To say that the likes of Peetie Wheatstraw and Robert Johnson were great innovators not only in popular music but also in the marketing of it would belabor this now-objective truth so harshly as not only to beat a dead horse, but to molest sexually the open wounds made manifest by said beating. I mention it only to bring up a question seldom asked of the two artists: was the marketing necessary? To be sure, it is no uncommon thing for pop music acts to drag in tow with their sound some raucous horse shit story or stories that they assume would bolster their music, which is perfectly fine for acts that are awful beyond redemption. But are better acts distracting themselves? Perhaps that is the true charm of Oxbow when one really steps back and considers them and their oeuvre. There will, at times, come certain bands whose music alone towers over the tallest of tales. In 1989, Oxbow became one such band when it released Fuckfest, now rereleased two decades hence for the public’s proper reintroduction to their core ugliness.
Though the album can now be put into a proper context with the rest of Oxbow’s artistic history, as the starting point to all the that would ensue and gain in notoriety not long afterwards, it has its own profoundness. With its rough melding of noise, blues and hard rock, Fuckfest either plays like an exercise of mental breakdown through sound or a reinterpretation of rock n’ roll’s founding principles — or, more likely, both. Whatever the case, Oxbow sounds like the bar band of one’s nightmares. Niko Wenner has inventive ways of making even the simplest guitar riff sound menacing as he does with hellish rock numbers “Curse” (whose opening riff shows us a more interesting path through and away from hardcore) and “Bull’s Eye,” and the bluesy “30 Miles.” Stranger still is “The Valley” which is driven by a pensive, coldly produced acoustic guitar before diving into more hectic and layered territory comprised of sounds both voluminously overbearing and melodically beautiful. Centering around the whole mania is Eugene Robinson’s brazen vocal performance in which its screeches, howls, mumbles and other methods of indecipherability suggest a grand catharsis is being reached. One would have to consult a lyric sheet for reference of course (which Hydra Head did not provide), but given that Robinson actually cares about words, despite being incomprehensible in song, that, too, should be just as interesting as listening.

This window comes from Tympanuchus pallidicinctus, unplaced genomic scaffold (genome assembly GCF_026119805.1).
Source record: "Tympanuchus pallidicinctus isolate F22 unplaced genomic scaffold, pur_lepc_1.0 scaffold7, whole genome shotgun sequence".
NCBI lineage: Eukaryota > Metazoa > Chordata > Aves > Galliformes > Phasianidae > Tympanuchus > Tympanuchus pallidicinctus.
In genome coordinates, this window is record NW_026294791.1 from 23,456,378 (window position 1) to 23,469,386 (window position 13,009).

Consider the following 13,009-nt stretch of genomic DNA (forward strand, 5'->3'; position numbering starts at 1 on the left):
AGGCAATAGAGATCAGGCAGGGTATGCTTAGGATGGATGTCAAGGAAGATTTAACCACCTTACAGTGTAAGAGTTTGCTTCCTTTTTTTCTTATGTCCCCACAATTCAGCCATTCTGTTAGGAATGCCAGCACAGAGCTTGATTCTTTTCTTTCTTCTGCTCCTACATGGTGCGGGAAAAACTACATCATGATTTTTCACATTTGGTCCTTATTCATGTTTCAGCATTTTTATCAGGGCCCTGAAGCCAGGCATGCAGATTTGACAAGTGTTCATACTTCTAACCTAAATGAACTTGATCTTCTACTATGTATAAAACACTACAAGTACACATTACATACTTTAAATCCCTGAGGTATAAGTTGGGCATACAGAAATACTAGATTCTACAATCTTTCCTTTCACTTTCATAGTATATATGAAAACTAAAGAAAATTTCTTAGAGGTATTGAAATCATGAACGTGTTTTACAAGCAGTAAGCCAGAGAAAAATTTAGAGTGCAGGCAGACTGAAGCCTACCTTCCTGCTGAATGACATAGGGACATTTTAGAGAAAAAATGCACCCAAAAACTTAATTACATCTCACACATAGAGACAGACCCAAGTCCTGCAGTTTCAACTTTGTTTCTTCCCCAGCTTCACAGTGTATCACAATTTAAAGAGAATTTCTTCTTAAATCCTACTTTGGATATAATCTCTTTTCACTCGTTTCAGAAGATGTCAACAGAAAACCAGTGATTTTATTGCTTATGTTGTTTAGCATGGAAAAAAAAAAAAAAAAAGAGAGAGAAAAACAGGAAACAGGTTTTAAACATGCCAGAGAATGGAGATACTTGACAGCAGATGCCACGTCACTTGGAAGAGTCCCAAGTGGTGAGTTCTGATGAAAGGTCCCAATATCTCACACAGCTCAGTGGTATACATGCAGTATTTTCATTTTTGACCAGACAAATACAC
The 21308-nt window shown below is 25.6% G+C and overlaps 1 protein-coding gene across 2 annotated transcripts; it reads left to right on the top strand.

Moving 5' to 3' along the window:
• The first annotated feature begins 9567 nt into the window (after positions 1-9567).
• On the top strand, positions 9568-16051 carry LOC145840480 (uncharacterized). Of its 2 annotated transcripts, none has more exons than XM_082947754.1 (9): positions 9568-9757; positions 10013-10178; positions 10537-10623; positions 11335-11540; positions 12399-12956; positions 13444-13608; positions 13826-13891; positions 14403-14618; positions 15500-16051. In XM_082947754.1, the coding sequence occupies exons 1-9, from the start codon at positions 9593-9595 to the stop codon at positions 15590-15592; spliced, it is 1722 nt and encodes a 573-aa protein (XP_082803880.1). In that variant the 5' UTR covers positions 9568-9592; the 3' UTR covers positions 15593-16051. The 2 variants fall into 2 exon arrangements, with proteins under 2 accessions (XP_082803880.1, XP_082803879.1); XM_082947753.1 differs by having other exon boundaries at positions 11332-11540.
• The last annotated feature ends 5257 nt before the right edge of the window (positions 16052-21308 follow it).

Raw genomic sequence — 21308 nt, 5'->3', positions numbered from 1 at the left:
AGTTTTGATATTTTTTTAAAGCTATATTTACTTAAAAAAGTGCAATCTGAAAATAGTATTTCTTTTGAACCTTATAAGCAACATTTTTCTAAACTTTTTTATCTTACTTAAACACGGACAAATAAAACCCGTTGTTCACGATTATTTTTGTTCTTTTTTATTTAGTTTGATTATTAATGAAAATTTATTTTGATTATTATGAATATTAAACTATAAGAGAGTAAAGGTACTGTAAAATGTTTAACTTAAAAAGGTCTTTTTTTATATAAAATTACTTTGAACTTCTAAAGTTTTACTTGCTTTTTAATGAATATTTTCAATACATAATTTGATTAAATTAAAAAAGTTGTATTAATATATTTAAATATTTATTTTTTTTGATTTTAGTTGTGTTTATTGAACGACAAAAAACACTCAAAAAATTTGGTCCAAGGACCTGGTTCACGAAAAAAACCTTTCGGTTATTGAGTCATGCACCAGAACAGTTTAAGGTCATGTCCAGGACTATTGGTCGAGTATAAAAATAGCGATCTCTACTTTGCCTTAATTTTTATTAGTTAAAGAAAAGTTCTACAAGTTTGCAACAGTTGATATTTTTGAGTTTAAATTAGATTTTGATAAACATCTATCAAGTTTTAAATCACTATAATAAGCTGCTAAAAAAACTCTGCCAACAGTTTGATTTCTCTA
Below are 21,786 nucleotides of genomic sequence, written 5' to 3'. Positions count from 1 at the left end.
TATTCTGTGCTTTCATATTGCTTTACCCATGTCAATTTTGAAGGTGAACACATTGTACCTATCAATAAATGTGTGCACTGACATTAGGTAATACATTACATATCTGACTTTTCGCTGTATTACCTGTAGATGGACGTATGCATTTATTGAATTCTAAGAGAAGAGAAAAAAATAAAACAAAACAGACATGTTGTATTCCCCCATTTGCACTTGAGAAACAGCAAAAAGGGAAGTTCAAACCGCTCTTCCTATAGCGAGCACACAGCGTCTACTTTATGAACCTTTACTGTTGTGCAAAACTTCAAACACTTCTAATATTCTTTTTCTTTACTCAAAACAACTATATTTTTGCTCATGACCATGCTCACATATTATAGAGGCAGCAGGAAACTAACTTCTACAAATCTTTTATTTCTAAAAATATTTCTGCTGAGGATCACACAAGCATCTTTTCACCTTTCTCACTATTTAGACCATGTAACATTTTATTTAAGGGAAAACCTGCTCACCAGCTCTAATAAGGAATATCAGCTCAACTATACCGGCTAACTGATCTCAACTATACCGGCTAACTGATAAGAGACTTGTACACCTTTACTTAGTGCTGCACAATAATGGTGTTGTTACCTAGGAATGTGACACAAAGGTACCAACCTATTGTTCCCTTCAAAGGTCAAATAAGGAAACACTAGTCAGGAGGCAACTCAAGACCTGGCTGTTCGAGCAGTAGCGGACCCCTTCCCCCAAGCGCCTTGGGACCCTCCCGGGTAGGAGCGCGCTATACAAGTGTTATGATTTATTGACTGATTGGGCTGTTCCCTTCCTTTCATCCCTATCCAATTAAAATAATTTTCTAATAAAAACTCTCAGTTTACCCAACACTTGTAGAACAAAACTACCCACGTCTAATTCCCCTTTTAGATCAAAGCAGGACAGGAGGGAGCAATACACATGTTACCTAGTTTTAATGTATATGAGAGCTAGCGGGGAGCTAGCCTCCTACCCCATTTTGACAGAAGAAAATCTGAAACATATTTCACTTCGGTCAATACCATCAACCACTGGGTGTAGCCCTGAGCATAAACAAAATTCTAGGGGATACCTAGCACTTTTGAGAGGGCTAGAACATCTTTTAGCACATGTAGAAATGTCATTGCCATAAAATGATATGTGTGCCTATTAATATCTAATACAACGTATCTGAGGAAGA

Though the Oxbow of 2009 has seen an expansion of its audience with the greater acceptance of eclecticism in underground rock in recent years, the Oxbow of 1989 was part of a greater sideshow of the underground rock culture — the alternative to the alternative to the alternative, if you will. They shared that sideshow stage with such acts as Earth, US Maple, Whitehouse, Unwound, Lubricated Goat, Rapeman, and other acts that were either too cool or too fucked to be considered for placement on any stage at Lollapalooza, and if Oxbow weren’t the former at that time, the title of the album would certainly give credence to them being the latter, and it is confirmed several times over after having pressed play, no horse shit is needed. Had this been the only album Oxbow had released, with all that is now known of the band obscured indefinitely, this would still be an adequate representation of the band’s overall vision: though everyone dies, Oxbow can die better, and can expound all the rage and energy it needs in doing so if that is what is required.
The Birthday Party – Junkyard
Jesus Lizard – Liar
Unsane – Scattered, Smothered and Covered